27 Nov 2019

Wind from the Wilderness by Suzannah M. Rowntree Review

Watchers of Outremer #1
422 Pages, October 29th 2018, Print and Ebook

Hunted by demons. Lost in time.

Welcome to the First Crusade.

Syria, 636: As heretic invaders circle Jerusalem, young Lukas Bessarion vows to defend his people. Instead, disaster strikes.

His family is ripped apart. His allies are slaughtered. And Lukas is hurled across the centuries to a future where his worst nightmares have come true...

Constantinople, 1097: Ayla may be a heretic beggar, but she knows one thing for sure: nine months from now, she will die. Before then, she must avenge her father's murder--or risk losing her soul.

Desperate to find their way home, Lukas and Ayla join the seven armies marching east to liberate Jerusalem. If Lukas succeeds in his quest, he'll undo the invasion and change the course of history.

But only if he survives the war.

Only if his enemies from the past don't catch him.

And only as long as Ayla never finds out who he really is.

My Rating: ⭐⭐⭐⭐

I rarely finish a book of this length in 2 days (well really a little over 2), but I had the time and inclination. I actually only read it because I agreed to be an early reader on the second book and wanted to catch up

I'm glad I did. Wind From the Wilderness really was a breathtaking, thrilling, rollercoaster of a ride through period of the First Crusade . Readers be prepared: this is not your typical Historical fiction. It has Time Travel, and evil sorcerer alongside the labyrinthine politics of the Medieval Near East.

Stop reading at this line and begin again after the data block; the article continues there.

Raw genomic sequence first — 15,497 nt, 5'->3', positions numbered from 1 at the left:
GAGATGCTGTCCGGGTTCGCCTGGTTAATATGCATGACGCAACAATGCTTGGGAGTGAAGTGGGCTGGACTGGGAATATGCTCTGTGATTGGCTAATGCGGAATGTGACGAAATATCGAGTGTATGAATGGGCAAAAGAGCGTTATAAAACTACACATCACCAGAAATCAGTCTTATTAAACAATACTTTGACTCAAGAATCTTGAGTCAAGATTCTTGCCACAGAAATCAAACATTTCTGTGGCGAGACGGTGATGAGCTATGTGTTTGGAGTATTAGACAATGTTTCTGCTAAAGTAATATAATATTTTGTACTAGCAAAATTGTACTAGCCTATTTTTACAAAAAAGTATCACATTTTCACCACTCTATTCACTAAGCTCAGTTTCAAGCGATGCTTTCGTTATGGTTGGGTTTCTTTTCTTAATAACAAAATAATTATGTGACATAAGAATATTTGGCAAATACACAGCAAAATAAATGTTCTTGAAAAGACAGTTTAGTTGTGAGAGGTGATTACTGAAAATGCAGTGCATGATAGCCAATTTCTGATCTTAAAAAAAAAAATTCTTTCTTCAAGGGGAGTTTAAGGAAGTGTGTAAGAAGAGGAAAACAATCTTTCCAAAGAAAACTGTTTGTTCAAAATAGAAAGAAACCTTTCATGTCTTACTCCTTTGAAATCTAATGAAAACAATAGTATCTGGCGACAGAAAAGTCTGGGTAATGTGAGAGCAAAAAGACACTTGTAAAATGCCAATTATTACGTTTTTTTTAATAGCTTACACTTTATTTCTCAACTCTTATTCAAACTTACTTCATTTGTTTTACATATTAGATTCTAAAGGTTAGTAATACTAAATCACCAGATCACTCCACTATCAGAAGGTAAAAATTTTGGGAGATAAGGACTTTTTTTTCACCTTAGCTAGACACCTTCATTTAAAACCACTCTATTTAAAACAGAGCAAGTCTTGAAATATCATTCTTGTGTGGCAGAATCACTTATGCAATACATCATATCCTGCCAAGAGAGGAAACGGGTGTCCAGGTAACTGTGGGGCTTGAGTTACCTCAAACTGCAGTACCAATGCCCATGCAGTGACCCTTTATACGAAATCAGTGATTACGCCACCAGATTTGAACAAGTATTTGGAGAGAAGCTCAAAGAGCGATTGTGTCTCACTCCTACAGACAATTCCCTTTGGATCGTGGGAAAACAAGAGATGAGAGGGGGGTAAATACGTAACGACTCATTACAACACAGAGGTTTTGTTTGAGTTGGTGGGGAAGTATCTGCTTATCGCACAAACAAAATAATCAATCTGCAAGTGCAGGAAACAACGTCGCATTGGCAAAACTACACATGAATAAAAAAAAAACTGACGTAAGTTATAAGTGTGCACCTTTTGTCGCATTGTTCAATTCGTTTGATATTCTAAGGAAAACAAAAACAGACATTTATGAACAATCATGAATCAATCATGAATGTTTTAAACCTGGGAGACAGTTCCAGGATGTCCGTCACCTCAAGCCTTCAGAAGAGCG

Throughout it all out hero Lukas Bessarion must survive in a culture and time entirely alien to him, and endure a grueling trek through the mountains and deserts of Asia Minor with the armies of the Baron's Crusade, enduring battles, physical privations and bullying whilst trying to figure out a way to get home. As well as coming to terms with his feelings for the Turkish girl Ayra.

Oh, and he's also being chased by an evil harpy demon in the form of a vulture that brings death and misery in its wake, whilst trying to find out the identify of the mysterious group known as The Vowed, who may be tied up with the fate of his family.

There are battles and fights. The former of which are meticulously researched. Honestly, I think this has some of the best and most accurate descriptions of 11th century French battle tactics I've ever encountered in fiction. What's more it avoids an overly partisan view of the Crusades.
So many authors choose to depict the Franks and Western Christians in a one dimensional way, as greedy and stupid religious fanatics, whilst the Byzantines are long-suffering Saints and the Turks Enlightened humanitarians reluctantly driven to give up their pacifism.

If the complex motives and personalities are anything to go by the Byzantines, Armenians and Turks were truly about as bad as each other.

The only concerns I had were few, and mostly about the theological treatment of different religions (mostly the treatment of Islam and Christianity as essentially the same).
Apart from these though, Wind from the Wilderness is a truly magnificent read. Much recommended. 

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